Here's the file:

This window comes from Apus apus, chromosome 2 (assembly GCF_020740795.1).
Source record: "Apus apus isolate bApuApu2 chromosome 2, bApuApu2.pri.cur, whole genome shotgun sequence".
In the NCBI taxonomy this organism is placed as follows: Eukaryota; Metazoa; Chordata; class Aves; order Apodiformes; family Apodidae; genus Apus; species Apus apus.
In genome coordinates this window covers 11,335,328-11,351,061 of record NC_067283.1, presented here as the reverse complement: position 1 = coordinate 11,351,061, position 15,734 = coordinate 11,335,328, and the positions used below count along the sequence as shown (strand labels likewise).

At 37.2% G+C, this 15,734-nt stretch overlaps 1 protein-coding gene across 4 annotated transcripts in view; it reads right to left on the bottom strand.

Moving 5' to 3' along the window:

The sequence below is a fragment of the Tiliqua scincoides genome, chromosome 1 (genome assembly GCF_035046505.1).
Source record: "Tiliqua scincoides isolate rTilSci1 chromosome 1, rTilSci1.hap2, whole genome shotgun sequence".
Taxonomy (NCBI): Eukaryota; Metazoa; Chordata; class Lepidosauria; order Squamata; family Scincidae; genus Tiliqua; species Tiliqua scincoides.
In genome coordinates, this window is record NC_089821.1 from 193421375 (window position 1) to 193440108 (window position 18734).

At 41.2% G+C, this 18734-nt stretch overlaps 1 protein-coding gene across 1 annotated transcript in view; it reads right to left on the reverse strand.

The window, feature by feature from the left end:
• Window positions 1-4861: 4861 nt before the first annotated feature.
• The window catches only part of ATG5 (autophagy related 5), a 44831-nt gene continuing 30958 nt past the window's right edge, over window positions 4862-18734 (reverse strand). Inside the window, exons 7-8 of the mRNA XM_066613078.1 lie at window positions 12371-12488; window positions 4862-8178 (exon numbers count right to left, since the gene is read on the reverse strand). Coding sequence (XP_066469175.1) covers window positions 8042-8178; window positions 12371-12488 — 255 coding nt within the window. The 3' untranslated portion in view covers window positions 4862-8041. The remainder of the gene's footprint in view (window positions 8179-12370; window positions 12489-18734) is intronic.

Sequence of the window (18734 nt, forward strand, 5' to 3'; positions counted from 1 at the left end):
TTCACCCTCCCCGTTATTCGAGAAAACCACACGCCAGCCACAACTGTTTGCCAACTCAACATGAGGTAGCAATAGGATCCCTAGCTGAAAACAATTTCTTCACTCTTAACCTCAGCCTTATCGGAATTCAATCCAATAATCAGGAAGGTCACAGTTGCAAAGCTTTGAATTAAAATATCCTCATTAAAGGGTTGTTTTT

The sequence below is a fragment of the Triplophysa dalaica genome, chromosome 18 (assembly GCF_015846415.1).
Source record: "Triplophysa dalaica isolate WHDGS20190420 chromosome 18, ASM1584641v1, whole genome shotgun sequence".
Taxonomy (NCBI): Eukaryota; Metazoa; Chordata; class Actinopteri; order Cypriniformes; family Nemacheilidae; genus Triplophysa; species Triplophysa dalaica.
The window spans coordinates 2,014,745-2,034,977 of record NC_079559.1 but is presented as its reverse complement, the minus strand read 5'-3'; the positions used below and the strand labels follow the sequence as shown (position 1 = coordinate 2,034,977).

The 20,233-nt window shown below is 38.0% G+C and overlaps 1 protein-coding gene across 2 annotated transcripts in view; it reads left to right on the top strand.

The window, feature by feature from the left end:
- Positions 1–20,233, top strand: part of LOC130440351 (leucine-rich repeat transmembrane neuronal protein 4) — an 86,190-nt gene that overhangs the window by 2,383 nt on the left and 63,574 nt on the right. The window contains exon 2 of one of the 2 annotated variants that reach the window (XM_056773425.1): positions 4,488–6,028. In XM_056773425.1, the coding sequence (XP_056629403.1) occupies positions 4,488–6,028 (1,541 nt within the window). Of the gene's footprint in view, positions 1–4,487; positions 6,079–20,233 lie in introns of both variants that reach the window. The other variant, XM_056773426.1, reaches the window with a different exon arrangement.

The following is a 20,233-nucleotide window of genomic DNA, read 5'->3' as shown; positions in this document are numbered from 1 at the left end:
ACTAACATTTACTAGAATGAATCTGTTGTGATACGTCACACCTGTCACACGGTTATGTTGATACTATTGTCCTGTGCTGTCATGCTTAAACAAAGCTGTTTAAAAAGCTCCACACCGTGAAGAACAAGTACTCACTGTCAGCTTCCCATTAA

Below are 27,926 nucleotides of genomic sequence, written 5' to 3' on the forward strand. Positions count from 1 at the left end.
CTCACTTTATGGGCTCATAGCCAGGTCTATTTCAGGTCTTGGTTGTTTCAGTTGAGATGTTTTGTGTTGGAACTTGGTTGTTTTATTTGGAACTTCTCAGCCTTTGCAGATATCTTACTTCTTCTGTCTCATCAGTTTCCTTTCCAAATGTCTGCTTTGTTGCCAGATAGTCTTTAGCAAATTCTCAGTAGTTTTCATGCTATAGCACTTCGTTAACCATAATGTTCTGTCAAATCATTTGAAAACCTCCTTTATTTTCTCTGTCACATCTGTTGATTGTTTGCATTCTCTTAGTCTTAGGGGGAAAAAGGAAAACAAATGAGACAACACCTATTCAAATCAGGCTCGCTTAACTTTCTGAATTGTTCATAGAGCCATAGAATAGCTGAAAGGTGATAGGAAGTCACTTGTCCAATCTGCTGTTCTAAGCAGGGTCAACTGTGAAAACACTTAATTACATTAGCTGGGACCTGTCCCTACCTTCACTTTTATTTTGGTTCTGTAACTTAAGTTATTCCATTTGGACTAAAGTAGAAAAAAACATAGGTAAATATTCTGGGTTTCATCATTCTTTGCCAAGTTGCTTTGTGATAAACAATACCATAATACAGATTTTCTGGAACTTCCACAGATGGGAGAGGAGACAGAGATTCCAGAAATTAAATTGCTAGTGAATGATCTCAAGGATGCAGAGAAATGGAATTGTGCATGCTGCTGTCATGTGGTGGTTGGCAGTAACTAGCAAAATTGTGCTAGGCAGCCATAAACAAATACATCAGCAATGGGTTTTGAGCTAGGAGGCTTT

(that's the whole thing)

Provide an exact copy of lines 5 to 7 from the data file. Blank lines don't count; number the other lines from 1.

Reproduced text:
At 37.2% G+C, this 15,734-nt stretch overlaps 1 protein-coding gene across 4 annotated transcripts in view; it reads right to left on the bottom strand.

Moving 5' to 3' along the window:

The sequence below is a fragment of the Tiliqua scincoides genome, chromosome 1 (genome assembly GCF_035046505.1).